[R-sig-ME] Help with interpreting one fixed-effect coefficient
John Fox
j|ox @end|ng |rom mcm@@ter@c@
Mon Sep 27 02:19:07 CEST 2021
Dear Simon,
First, thank you for the kind remark.
vignette("methods-supported-by-effects", package="effects") explains how
to make the functions in the effects package work with model objects of
different classes, assuming that the objects contain the necessary
information. I took a quick look at metafor::rma.mv() and don't think
that the object that it turns includes a model formula, which is
necessary for constructing effect plots.
I'm cc'ing this response to the R-sig-ME list. Keeping the discussion on
the list makes it available to people who may be potentially interested
in it, either now or in the future.
Best,
John
On 2021-09-26 4:27 p.m., Simon Harmel wrote:
> Dear John,
>
> Thanks! I have used your great package for years, it's just wonderful!
> (I wish it worked with metafor::rma.mv <http://rma.mv/>(), though!)
>
> Simon
>
> On Sun, Sep 26, 2021 at 3:04 PM John Fox <jfox using mcmaster.ca
> <mailto:jfox using mcmaster.ca>> wrote:
>
> Dear Simon,
>
> On 2021-09-26 2:03 p.m., Simon Harmel wrote:
> > Dear Russell,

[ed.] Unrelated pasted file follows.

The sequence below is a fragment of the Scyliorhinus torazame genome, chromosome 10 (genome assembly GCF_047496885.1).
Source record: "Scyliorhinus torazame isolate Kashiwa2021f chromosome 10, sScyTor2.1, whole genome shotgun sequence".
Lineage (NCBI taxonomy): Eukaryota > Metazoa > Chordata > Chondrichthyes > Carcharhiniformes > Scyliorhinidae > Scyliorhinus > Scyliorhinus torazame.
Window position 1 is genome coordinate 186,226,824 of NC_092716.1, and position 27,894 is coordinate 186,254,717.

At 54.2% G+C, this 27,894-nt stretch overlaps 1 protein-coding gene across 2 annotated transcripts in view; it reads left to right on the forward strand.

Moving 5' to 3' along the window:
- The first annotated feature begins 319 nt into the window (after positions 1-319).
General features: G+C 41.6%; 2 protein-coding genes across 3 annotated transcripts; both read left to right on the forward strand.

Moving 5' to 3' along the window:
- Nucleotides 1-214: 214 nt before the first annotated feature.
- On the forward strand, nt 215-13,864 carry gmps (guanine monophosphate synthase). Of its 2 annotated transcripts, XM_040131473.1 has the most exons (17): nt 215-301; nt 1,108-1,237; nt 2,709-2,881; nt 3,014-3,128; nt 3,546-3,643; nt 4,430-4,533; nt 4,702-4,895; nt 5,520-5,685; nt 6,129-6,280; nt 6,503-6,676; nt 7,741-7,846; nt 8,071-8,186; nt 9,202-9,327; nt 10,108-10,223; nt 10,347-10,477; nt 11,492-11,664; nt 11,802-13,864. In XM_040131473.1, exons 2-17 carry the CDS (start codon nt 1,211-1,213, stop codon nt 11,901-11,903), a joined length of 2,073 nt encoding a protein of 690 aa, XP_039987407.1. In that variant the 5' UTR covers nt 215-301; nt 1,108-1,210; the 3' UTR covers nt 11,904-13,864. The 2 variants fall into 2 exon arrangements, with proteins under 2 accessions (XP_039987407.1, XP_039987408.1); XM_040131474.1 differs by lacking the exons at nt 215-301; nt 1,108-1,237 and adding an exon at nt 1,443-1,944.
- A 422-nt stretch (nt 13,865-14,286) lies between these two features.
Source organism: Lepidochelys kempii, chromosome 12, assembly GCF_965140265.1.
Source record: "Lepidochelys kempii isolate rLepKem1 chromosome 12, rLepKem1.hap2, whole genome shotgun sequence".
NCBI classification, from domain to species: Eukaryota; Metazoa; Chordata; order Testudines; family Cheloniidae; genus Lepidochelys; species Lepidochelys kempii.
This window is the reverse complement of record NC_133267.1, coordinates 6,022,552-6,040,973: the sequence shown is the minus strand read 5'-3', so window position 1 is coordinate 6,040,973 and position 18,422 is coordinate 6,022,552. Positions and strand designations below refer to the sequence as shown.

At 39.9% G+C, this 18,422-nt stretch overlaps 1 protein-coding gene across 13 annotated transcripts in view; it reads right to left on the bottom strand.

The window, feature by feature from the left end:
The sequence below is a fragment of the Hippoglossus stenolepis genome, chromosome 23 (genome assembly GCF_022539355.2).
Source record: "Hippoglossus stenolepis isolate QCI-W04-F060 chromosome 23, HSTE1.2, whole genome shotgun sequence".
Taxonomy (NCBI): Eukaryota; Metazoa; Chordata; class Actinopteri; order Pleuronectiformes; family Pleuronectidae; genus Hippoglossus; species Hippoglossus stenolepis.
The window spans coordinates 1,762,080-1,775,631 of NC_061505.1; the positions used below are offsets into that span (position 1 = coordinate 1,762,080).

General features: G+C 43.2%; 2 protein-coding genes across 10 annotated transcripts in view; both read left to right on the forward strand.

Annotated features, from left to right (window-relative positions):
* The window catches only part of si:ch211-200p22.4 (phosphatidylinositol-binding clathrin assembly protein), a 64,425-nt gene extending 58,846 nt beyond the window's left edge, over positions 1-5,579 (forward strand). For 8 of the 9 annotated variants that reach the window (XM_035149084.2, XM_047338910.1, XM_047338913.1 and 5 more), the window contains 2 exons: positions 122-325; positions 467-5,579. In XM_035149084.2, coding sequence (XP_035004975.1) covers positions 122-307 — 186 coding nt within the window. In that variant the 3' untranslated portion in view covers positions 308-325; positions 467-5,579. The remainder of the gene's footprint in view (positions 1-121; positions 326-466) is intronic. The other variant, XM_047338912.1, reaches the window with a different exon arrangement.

> >
> > Thanks for sharing your perspective. First, I'm seeking an answer to
> > the following question:
> >
> https://stat.ethz.ch/pipermail/r-sig-mixed-models/2021q3/029723.html
> <https://stat.ethz.ch/pipermail/r-sig-mixed-models/2021q3/029723.html> .
> >
> > Second, the model is from p.80 (section 6.1) of the following manual:
> >
> http://www.bristol.ac.uk/cmm/media/software/mlwin/downloads/manuals/3-05/manual-web.pdf
> <http://www.bristol.ac.uk/cmm/media/software/mlwin/downloads/manuals/3-05/manual-web.pdf>
> >
> > Third, you can replicate (or apply 'emmeans' to) the model using
> the following:
> >
> > library(R2MLwiN) # just for the dataset
> > library(lmer)
> > data("tutorial")
> >
> > Form <- normexam ~ 1 + standlrt + schgend + sex + (standlrt | school)
> > model <- lmer(Form, data = tutorial, REML = FALSE) # ML to match the
> > manual's results
> > round(coef(summary(model )),3)
>
> For example, try the following (using effects, but you could get
> something similar from emmeans):
>
> library("lme4") # NB: lme4, not lmer
> data("tutorial", package="R2MLwiN")
>
> Form <- normexam ~ 1 + standlrt + schgend + sex + (standlrt | school)
> model <- lmer(Form, data = tutorial, REML = FALSE)
>
> library("effects")
> plot(predictorEffects(model))
>
> (Russell: The same-sex schools have students of only one one gender, so
> what's meant by an interaction between sex and schgend would have to be